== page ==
We had a great question come in by request this week that we address the question of whether folks should have gold in their portfolios.
Gold can be included under the umbrella of a larger asset class known as commodities. Think of commodities as items used to make or produce other items – such as gold is used to produce jewelry, circuitry and coinage, while timber is used to make lumber and paper, while coal is used to make electricity and disappoint not-so-good kids on Christmas morning (sorry, couldn’t resist).
Getting back to gold, the reason an investor may want to consider it as part of their portfolio is because gold is correlated differently from the stock market. Simply put; its pricing moves differently relative to the stock market. This does not mean I’m recommending investors buy gold. Here’s why.
Imagine a lump of gold sitting on your kitchen table. What does it do? Nothing. It simply sits there. It produces no income, and according to a 2013 article in the Financial Analysts Journal, there was little evidence that gold was a hedge against inflation.
Even the great Oracle of Omaha, Warren Buffett has this to say about gold:
“What motivates most gold purchasers is their belief that the ranks of the fearful will grow. During the past decade that belief has proved correct. Beyond that, the rising price has on its own generated additional buying enthusiasm, attracting purchasers who see the rise as validating an investment thesis. As “bandwagon” investors join any party, they create their own truth – for a while.” http://www.berkshirehathaway.com/letters/2011ltr.pdf
My personal and professional opinion is that if an investor is bitten by the “gold bug”, consider putting your emotions aside and ask yourself why you want to invest in gold. Is it because everyone else is doing it, or is it because you know something the market doesn’t (likely rare)? I have joked with clients and students saying that if there’s an absolute “black swan” and the entire US and World economies collapse, what good is gold going to do us? We can’t eat it, can’t drink it, and it produces nothing in and of itself. Time to grow a vegetable garden as food will be a more valuable commodity at that point.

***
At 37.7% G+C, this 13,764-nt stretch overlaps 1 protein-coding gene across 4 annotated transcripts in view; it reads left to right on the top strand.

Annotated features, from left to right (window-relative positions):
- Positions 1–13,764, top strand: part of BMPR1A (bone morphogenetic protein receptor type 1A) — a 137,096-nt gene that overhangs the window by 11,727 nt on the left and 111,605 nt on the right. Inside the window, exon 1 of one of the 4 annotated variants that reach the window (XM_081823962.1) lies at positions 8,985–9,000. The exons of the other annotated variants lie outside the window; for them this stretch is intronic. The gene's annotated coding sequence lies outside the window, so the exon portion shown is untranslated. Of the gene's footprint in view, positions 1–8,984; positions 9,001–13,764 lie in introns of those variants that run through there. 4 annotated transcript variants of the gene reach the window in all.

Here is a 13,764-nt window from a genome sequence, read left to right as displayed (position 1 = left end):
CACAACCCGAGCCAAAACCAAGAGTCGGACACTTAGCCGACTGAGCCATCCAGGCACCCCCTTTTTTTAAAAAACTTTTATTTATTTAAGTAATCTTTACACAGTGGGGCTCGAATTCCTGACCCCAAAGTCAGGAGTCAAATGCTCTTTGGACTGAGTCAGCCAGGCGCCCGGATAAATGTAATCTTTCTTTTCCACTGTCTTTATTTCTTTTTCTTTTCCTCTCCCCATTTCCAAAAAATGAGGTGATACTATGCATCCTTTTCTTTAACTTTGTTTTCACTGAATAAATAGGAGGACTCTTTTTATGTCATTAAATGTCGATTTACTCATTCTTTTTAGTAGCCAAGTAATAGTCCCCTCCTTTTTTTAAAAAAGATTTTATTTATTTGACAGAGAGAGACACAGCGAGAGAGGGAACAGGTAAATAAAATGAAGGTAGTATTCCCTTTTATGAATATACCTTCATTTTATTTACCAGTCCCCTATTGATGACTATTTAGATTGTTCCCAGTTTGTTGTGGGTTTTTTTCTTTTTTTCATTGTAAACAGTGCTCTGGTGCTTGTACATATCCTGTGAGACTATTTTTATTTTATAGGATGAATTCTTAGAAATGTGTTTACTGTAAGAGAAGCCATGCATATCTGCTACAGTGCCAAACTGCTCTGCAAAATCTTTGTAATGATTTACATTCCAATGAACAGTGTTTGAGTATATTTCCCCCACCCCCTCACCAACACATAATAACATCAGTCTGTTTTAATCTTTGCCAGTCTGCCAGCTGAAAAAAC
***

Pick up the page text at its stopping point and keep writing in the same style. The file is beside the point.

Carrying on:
One area where gold may be a good investment is for numismatic purposes. Collecting various gold coins in various conditions and ages can be fun, rewarding and make an excellent hobby that can be passed on to heirs. Additionally, gold coins such as American Gold Eagles, South African Krugerrands, Canadian Maple Leafs and Chinese Pandas tend to hold their value more than the bullion will – simply because it has the numismatic value of collection, scarcity, and condition.
Finally, you may already “own” gold in your portfolio if you hold a broad based index such as a total stock market index fund or ETF (which our investment clients do). The reason I say you already “own” the gold is by owning broad index funds you’re already investing in companies that mine for and produce the precious metal. While you don’t technically own the asset; generally when the price of gold increases so does the stock of the companies that mine it.
There are even ETFs and index funds that hold commodities in general. While not specific to gold they hold gold, silver, timber and other commodities for additional asset allocation correlated differently to the market.
Other than starting a hobby or becoming a serious numismatist, there generally isn’t a need to own gold in order to achieve adequate diversification for potential long term portfolio success.